This is another example of a film that makes me happy to be covering the Saturn winners. One of the most original concepts out there, Being John Malkovich uses a fantastic plot device to explore issues of identity. The film is the debut feature of director Spike Jonze, who does a great job with some odd visuals, but the real attraction is screenwriter Charlie Kaufman, who is yet to write a movie that is not ingenuously cerebral (and they’re usually entertaining as well).
John Cusack plays a struggling puppeteer named Craig who is married to an animal lover named Lotte (played by a surprisingly unattractive, frizzy-haired Cameron Diaz). Both lust after Craig’s coworker, Maxine, played by Catherine Keener. Craig works in a half-sized floor of a New York office building, and, one day he discovers a small door that leads to a tunnel that leads into the mind of actor John Malkovich. Maxine and Craig soon begin to sell tickets, while Craig and Lotte begin to use John Malkovich’s body to sleep with Maxine. Yeah, that old story.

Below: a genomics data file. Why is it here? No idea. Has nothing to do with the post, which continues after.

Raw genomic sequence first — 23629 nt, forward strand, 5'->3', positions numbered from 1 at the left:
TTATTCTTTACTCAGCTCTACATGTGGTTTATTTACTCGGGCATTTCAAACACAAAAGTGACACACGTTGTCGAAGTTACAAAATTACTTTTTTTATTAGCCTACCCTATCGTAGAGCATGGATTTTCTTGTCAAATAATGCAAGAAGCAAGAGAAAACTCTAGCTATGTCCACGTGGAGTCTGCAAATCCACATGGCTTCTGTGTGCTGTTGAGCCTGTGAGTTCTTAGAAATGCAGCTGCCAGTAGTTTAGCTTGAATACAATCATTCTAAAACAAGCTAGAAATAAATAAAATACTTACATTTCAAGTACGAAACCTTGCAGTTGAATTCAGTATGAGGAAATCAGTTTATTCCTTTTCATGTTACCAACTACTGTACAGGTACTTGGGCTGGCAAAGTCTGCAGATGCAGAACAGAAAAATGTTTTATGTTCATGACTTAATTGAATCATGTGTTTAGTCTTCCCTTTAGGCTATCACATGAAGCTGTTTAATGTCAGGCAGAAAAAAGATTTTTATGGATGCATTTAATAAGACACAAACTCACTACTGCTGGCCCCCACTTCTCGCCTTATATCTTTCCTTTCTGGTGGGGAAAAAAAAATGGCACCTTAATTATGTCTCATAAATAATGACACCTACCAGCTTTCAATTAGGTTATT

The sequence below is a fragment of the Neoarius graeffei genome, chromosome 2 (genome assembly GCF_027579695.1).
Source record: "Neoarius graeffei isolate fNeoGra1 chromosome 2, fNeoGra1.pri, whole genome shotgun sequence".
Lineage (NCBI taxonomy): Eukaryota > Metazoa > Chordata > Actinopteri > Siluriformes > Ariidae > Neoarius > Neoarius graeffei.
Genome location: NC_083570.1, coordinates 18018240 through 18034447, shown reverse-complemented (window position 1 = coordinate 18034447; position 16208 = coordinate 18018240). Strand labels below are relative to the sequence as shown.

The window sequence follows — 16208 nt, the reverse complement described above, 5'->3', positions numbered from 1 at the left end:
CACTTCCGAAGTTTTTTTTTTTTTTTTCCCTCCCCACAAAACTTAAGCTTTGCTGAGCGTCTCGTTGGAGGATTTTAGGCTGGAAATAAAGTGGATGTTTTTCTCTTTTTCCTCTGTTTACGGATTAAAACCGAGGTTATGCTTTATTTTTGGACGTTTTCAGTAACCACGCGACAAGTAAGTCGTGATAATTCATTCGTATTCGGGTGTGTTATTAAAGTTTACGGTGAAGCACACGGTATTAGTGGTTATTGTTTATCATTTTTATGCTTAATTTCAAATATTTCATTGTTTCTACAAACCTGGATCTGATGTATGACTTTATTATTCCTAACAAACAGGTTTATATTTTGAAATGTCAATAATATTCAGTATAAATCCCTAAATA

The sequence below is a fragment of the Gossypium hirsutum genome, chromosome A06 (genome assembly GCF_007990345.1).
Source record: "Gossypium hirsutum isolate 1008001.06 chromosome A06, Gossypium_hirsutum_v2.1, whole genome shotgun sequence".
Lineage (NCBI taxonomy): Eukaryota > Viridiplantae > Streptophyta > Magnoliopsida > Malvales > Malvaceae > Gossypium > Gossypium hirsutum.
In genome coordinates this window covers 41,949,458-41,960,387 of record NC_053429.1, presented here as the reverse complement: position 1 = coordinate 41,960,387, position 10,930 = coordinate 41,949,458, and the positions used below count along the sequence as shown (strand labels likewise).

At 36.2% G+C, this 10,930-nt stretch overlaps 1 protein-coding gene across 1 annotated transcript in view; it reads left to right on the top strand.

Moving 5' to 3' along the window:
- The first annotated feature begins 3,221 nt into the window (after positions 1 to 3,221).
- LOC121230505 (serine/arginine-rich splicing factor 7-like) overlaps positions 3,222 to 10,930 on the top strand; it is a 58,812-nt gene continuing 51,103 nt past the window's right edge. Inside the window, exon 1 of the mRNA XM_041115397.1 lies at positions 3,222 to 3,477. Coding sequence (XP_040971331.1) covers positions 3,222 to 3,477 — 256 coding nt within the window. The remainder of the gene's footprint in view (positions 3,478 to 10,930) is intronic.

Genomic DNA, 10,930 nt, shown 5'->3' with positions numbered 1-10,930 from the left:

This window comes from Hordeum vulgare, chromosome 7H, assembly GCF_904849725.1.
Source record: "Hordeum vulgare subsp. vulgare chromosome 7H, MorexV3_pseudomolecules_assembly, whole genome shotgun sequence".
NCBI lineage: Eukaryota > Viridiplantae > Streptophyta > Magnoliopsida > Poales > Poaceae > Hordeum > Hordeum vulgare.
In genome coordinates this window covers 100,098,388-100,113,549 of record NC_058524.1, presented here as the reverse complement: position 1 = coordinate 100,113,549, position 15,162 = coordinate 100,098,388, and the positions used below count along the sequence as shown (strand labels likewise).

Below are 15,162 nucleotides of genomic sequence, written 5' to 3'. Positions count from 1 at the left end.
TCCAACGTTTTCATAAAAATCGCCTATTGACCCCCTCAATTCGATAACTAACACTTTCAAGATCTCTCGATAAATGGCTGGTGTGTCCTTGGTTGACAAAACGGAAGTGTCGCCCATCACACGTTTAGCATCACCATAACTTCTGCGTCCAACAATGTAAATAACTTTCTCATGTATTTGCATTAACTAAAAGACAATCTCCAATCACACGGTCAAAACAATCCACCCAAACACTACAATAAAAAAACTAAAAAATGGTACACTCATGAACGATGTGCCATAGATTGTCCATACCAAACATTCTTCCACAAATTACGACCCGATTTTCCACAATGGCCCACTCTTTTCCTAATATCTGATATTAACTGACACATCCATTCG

All of the actors deliver career performances, and the film is consistently amusing, even while it raises interesting questions about identity: Craig and Lotte both prefer living in the body of a celebrity – even a lesser-known one – to their own sad lives. Maxine is incredibly comfortable in her skin, but her need for the adoration of others and her callousness show that she is also disturbed. Anything can happen, and the film even lives up to its speculative fiction credentials by developing the nature and rules of the Malkovich tunnel. This is a fantastic film, and one of the clearest representations of the American film Renaissance of the late ‘90s. It’s about as different as can be from The Matrix, but it’s at least as good.